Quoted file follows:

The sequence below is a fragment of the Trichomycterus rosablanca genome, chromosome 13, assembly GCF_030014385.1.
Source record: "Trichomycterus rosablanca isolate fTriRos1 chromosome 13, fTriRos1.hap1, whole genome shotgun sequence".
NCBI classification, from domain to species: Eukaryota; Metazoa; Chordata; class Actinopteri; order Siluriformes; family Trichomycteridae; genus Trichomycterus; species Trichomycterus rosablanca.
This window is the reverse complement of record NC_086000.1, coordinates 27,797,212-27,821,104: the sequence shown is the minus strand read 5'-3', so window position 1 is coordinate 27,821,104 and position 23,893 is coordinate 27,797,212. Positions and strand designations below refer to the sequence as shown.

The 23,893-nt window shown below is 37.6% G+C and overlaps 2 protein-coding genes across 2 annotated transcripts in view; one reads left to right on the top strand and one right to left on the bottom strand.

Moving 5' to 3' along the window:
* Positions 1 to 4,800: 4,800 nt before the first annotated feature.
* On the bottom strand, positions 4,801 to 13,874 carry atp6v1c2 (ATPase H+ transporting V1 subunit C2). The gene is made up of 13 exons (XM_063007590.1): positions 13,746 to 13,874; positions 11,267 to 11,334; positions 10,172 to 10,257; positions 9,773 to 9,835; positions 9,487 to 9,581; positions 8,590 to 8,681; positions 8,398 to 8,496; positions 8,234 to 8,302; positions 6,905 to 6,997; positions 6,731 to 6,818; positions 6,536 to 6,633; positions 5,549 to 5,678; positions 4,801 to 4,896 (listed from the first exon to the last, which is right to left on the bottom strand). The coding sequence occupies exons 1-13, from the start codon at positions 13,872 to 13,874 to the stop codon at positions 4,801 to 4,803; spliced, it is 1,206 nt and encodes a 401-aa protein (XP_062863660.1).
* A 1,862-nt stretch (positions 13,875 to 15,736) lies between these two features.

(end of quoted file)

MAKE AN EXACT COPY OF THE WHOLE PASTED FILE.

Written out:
The sequence below is a fragment of the Trichomycterus rosablanca genome, chromosome 13, assembly GCF_030014385.1.
Source record: "Trichomycterus rosablanca isolate fTriRos1 chromosome 13, fTriRos1.hap1, whole genome shotgun sequence".
NCBI classification, from domain to species: Eukaryota; Metazoa; Chordata; class Actinopteri; order Siluriformes; family Trichomycteridae; genus Trichomycterus; species Trichomycterus rosablanca.
This window is the reverse complement of record NC_086000.1, coordinates 27,797,212-27,821,104: the sequence shown is the minus strand read 5'-3', so window position 1 is coordinate 27,821,104 and position 23,893 is coordinate 27,797,212. Positions and strand designations below refer to the sequence as shown.

The 23,893-nt window shown below is 37.6% G+C and overlaps 2 protein-coding genes across 2 annotated transcripts in view; one reads left to right on the top strand and one right to left on the bottom strand.

Moving 5' to 3' along the window:
* Positions 1 to 4,800: 4,800 nt before the first annotated feature.
* On the bottom strand, positions 4,801 to 13,874 carry atp6v1c2 (ATPase H+ transporting V1 subunit C2). The gene is made up of 13 exons (XM_063007590.1): positions 13,746 to 13,874; positions 11,267 to 11,334; positions 10,172 to 10,257; positions 9,773 to 9,835; positions 9,487 to 9,581; positions 8,590 to 8,681; positions 8,398 to 8,496; positions 8,234 to 8,302; positions 6,905 to 6,997; positions 6,731 to 6,818; positions 6,536 to 6,633; positions 5,549 to 5,678; positions 4,801 to 4,896 (listed from the first exon to the last, which is right to left on the bottom strand). The coding sequence occupies exons 1-13, from the start codon at positions 13,872 to 13,874 to the stop codon at positions 4,801 to 4,803; spliced, it is 1,206 nt and encodes a 401-aa protein (XP_062863660.1).
* A 1,862-nt stretch (positions 13,875 to 15,736) lies between these two features.